In August 2001, President Bush went on primetime TV to announce to the nation his decision on funding embryonic research, but he had a surprise up his sleeve. I remember that night well. I was closeted in a downtown Washington studio with his speech crackling in my ear and journalists waiting for instant comments. I remember telling them that perhaps even more important than the stem-cell decision was the President's follow-up announcement that he was creating a President's Council on Bioethics and appointing Leon Kass as its chairman.

While Kass's tenure has been stormy (the mainstream press has alternated between ignoring and misrepresenting the council's work), his achievement has been unique. Under his guidance, the council—a much more diverse body than most Americans have been led to believe)—has issued more reports that take human life and human dignity seriously than the rest of the mainstream bioethics world put together.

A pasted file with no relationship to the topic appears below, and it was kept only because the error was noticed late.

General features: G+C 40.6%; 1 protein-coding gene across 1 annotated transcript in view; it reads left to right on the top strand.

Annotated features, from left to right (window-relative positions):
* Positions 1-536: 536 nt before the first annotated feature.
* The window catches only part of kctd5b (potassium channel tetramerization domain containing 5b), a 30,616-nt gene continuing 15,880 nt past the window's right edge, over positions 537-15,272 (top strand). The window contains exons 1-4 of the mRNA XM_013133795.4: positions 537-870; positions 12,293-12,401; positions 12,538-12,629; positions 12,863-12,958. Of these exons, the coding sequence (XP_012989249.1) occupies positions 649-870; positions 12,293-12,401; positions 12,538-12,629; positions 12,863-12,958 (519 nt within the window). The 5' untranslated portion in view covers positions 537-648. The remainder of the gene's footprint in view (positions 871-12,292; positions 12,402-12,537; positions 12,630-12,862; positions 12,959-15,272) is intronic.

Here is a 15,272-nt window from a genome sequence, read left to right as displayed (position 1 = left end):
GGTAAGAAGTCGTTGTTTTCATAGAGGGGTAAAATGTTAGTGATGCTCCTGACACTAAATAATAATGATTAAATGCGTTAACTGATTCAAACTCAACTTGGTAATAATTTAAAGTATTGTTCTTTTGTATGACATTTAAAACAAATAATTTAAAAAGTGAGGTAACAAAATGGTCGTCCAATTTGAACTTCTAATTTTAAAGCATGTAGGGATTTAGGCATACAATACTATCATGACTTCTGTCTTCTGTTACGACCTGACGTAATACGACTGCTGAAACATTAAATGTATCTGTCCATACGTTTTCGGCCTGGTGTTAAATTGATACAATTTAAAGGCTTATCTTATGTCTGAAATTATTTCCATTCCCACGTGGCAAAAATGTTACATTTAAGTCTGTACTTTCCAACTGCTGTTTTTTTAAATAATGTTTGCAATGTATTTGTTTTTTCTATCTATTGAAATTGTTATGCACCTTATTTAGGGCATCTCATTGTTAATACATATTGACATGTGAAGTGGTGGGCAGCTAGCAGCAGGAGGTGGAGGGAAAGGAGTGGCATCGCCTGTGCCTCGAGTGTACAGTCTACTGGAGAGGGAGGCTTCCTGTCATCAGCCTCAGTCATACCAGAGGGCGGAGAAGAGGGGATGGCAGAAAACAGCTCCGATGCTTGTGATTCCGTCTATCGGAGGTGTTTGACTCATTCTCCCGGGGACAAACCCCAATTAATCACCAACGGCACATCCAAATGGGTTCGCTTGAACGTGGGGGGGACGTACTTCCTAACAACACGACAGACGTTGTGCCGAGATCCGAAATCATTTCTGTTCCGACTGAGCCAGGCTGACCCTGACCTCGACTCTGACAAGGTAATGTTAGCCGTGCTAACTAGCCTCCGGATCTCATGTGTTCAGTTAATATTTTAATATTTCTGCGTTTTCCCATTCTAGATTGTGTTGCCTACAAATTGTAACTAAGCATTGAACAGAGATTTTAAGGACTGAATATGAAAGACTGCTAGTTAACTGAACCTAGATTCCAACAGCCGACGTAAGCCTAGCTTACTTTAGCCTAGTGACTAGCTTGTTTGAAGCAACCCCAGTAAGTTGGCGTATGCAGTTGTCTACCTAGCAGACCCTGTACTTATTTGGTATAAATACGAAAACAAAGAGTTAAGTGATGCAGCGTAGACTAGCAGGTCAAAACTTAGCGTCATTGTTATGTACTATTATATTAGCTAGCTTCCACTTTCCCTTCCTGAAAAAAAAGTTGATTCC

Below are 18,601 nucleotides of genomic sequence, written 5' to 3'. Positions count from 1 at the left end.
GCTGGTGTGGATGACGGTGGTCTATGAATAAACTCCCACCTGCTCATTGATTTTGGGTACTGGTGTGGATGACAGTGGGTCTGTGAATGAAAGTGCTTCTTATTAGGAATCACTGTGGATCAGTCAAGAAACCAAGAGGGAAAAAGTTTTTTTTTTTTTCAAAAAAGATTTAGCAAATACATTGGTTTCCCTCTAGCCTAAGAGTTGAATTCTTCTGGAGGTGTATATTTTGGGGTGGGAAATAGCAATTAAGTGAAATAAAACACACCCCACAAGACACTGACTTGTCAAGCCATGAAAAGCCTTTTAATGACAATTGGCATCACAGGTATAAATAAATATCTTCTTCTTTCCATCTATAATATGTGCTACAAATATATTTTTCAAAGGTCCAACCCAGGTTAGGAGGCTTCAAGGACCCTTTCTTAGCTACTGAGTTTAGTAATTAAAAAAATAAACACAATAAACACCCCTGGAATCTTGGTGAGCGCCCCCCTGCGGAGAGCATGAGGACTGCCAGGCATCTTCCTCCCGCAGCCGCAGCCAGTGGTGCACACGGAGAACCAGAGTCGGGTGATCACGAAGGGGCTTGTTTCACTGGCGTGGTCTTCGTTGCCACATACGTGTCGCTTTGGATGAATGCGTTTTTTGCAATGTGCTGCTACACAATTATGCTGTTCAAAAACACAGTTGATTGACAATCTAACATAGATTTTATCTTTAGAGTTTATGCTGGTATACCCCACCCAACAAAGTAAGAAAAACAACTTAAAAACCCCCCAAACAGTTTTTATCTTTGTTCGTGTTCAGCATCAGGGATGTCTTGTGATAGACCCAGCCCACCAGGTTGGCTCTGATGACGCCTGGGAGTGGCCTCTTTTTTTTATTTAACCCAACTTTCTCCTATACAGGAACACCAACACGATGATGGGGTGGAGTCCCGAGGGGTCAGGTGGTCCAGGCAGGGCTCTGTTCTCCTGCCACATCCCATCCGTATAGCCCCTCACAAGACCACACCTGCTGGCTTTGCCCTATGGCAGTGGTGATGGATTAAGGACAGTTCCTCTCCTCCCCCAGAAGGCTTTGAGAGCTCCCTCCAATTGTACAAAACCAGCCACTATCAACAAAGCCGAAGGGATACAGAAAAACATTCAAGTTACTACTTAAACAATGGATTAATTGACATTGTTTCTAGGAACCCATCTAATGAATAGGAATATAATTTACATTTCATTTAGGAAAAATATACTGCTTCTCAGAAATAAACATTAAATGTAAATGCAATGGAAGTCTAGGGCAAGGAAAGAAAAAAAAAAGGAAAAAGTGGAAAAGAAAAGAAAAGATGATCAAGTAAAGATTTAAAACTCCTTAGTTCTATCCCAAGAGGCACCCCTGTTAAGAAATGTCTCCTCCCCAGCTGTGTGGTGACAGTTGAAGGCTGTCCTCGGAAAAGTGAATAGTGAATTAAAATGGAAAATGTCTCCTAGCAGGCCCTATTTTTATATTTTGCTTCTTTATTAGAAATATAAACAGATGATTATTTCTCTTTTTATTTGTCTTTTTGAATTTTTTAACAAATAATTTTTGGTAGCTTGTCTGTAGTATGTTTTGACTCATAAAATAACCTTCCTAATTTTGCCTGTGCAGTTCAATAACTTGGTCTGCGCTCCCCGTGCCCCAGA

No government on the face of the earth has ever issued documents like those of the President's Council on Bioethics. It is small wonder that there were protests when he addressed the main annual bioethics meeting. Kass has so annoyed American Journal of Bioethics editor Glenn McGee that McGee has been driven to welcome the appointment of Kass' successor, Edmund Pellegrino, in fulsome terms. (Since Pellegrino is a conservative Catholic and McGee a sadly typical modern bioethicist, this is to my mind about as great a compliment as Leon Kass could get!)

After years of admiration from afar, I first met Kass shortly after my arrival in the US back in 1991, and I am honored to count him as a friend as well as a colleague. Since the beginnings of the revolution in genetics and reproductive technology, ...

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Life Matters
Nigel M. de S. Cameron is now president and CEO of the Center for Policy on Emerging Technologies. His "Life Matters" column, a commentary on bioethics issues, ran from 2005 to 2006.
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